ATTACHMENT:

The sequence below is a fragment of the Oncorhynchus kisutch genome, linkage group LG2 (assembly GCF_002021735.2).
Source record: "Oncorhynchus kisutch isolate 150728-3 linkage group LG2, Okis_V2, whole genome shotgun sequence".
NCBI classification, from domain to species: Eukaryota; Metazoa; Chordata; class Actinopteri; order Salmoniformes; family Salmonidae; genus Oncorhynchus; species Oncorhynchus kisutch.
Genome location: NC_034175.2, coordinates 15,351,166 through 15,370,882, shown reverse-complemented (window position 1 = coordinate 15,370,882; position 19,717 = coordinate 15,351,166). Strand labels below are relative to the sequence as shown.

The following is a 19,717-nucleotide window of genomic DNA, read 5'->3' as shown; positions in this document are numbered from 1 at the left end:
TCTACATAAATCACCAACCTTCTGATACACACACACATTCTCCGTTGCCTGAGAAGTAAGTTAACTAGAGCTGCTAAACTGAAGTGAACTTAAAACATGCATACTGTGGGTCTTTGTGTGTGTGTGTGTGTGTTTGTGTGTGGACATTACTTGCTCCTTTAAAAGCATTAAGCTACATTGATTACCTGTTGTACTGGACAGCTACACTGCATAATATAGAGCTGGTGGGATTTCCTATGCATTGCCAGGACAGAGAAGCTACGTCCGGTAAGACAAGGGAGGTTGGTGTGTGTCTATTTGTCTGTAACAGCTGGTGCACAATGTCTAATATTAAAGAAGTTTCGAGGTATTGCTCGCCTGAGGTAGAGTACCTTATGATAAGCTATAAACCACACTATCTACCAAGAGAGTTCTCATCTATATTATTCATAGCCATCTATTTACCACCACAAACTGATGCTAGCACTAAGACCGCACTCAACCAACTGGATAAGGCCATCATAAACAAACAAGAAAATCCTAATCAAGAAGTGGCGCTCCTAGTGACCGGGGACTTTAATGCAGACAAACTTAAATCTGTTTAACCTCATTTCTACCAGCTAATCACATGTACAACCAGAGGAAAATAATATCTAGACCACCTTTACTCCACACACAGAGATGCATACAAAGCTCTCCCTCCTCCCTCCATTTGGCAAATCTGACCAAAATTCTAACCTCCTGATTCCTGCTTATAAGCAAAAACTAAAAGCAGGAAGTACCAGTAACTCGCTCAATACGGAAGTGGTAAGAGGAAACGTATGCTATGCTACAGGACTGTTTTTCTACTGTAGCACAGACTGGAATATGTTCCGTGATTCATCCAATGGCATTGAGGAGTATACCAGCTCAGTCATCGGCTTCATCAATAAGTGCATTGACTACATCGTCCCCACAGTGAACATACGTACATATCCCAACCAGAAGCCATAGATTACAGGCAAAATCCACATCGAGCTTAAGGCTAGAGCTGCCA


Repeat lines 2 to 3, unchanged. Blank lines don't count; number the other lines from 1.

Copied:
Source record: "Oncorhynchus kisutch isolate 150728-3 linkage group LG2, Okis_V2, whole genome shotgun sequence".
NCBI classification, from domain to species: Eukaryota; Metazoa; Chordata; class Actinopteri; order Salmoniformes; family Salmonidae; genus Oncorhynchus; species Oncorhynchus kisutch.